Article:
Modeling a Bioretention Basin and Vegetated Swale with a Trapezoidal Cross Section using SWMM LID Controls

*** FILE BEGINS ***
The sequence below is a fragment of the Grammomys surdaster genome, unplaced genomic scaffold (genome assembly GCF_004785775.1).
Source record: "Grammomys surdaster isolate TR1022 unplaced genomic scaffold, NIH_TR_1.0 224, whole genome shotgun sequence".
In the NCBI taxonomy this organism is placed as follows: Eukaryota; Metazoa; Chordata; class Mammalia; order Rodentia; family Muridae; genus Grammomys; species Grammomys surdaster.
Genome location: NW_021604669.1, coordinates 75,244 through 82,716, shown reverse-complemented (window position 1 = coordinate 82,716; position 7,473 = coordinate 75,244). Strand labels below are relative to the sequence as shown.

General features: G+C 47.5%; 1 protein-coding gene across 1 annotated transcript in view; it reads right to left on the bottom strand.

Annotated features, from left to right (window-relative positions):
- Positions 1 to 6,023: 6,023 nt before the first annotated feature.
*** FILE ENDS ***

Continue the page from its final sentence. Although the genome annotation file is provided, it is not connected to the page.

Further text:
The Low Impact Development (LID) Control module is utilized in the United States Environmental Protection Agency’s Stormwater Management Model (USEPA SWMM) to predict the hydraulic performance of a variety of sustainable stormwater technologies. Data collected in 2019 from the monitoring of a pilot project in Montreal was used to verify the ability of the Bioretention LID Control (which assumes a rectangular cross-section) to accurately simulate outflow from a structure with a trapezoidal cross-section. Two types of LID facility were modeled: one releases captured inflow through a perforated underdrain below the soil layer (bioretention basin; BB); and the other is drained at the surface of the soil layer (vegetated swale; VS). Initially, the modeled LID structures were sized identically to the field surface areas. However, it was necessary to change their model representation to account for the non-rectangular shape of the soil layer. In addition, a sensitivity analysis was completed, and the most influential parameters were identified as the conductivity slope and seepage rate. Both the alteration of the LID structure representation and the parametric calibration greatly improved the simulated outflows from the vegetated swale resulting in an increase of the Nash–Sutcliffe efficiency (NSE) coefficient from −0.6 to 0.64 (NSE >0.5 is acceptable for hydrologic models according to the literature). The bioretention basin calibration did not prove as successful. The evaluated LID Control module presented better predictive capabilities for the basin with a simpler overall design (VS).